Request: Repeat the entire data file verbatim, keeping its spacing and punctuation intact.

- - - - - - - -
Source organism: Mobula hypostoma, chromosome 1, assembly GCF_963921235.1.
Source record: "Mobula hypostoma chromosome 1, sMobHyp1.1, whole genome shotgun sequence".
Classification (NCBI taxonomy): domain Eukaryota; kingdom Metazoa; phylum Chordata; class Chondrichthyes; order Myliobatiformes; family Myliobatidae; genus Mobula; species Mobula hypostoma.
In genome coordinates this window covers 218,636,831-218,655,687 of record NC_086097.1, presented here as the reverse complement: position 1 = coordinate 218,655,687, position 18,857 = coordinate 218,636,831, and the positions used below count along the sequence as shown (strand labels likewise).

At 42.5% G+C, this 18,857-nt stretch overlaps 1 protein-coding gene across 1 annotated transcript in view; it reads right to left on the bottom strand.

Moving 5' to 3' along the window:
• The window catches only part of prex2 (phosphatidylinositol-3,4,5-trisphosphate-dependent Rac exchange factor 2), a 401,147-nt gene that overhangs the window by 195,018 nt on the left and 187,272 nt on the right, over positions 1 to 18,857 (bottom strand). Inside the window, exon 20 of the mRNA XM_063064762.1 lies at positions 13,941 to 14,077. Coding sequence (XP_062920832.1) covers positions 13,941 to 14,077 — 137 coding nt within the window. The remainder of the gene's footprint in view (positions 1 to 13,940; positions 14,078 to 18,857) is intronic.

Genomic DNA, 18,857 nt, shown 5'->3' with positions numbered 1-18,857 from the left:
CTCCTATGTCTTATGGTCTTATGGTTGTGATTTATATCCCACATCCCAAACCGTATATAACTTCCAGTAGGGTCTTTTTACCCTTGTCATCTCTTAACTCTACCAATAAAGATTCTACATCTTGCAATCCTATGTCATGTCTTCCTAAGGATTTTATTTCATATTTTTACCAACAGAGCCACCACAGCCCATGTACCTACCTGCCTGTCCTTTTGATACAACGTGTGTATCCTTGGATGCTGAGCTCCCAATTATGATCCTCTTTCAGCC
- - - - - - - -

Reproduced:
Source organism: Mobula hypostoma, chromosome 1, assembly GCF_963921235.1.
Source record: "Mobula hypostoma chromosome 1, sMobHyp1.1, whole genome shotgun sequence".
Classification (NCBI taxonomy): domain Eukaryota; kingdom Metazoa; phylum Chordata; class Chondrichthyes; order Myliobatiformes; family Myliobatidae; genus Mobula; species Mobula hypostoma.
In genome coordinates this window covers 218,636,831-218,655,687 of record NC_086097.1, presented here as the reverse complement: position 1 = coordinate 218,655,687, position 18,857 = coordinate 218,636,831, and the positions used below count along the sequence as shown (strand labels likewise).

At 42.5% G+C, this 18,857-nt stretch overlaps 1 protein-coding gene across 1 annotated transcript in view; it reads right to left on the bottom strand.

Moving 5' to 3' along the window:
• The window catches only part of prex2 (phosphatidylinositol-3,4,5-trisphosphate-dependent Rac exchange factor 2), a 401,147-nt gene that overhangs the window by 195,018 nt on the left and 187,272 nt on the right, over positions 1 to 18,857 (bottom strand). Inside the window, exon 20 of the mRNA XM_063064762.1 lies at positions 13,941 to 14,077. Coding sequence (XP_062920832.1) covers positions 13,941 to 14,077 — 137 coding nt within the window. The remainder of the gene's footprint in view (positions 1 to 13,940; positions 14,078 to 18,857) is intronic.

Genomic DNA, 18,857 nt, shown 5'->3' with positions numbered 1-18,857 from the left:
CTCCTATGTCTTATGGTCTTATGGTTGTGATTTATATCCCACATCCCAAACCGTATATAACTTCCAGTAGGGTCTTTTTACCCTTGTCATCTCTTAACTCTACCAATAAAGATTCTACATCTTGCAATCCTATGTCATGTCTTCCTAAGGATTTTATTTCATATTTTTACCAACAGAGCCACCACAGCCCATGTACCTACCTGCCTGTCCTTTTGATACAACGTGTGTATCCTTGGATGCTGAGCTCCCAATTATGATCCTCTTTCAGCC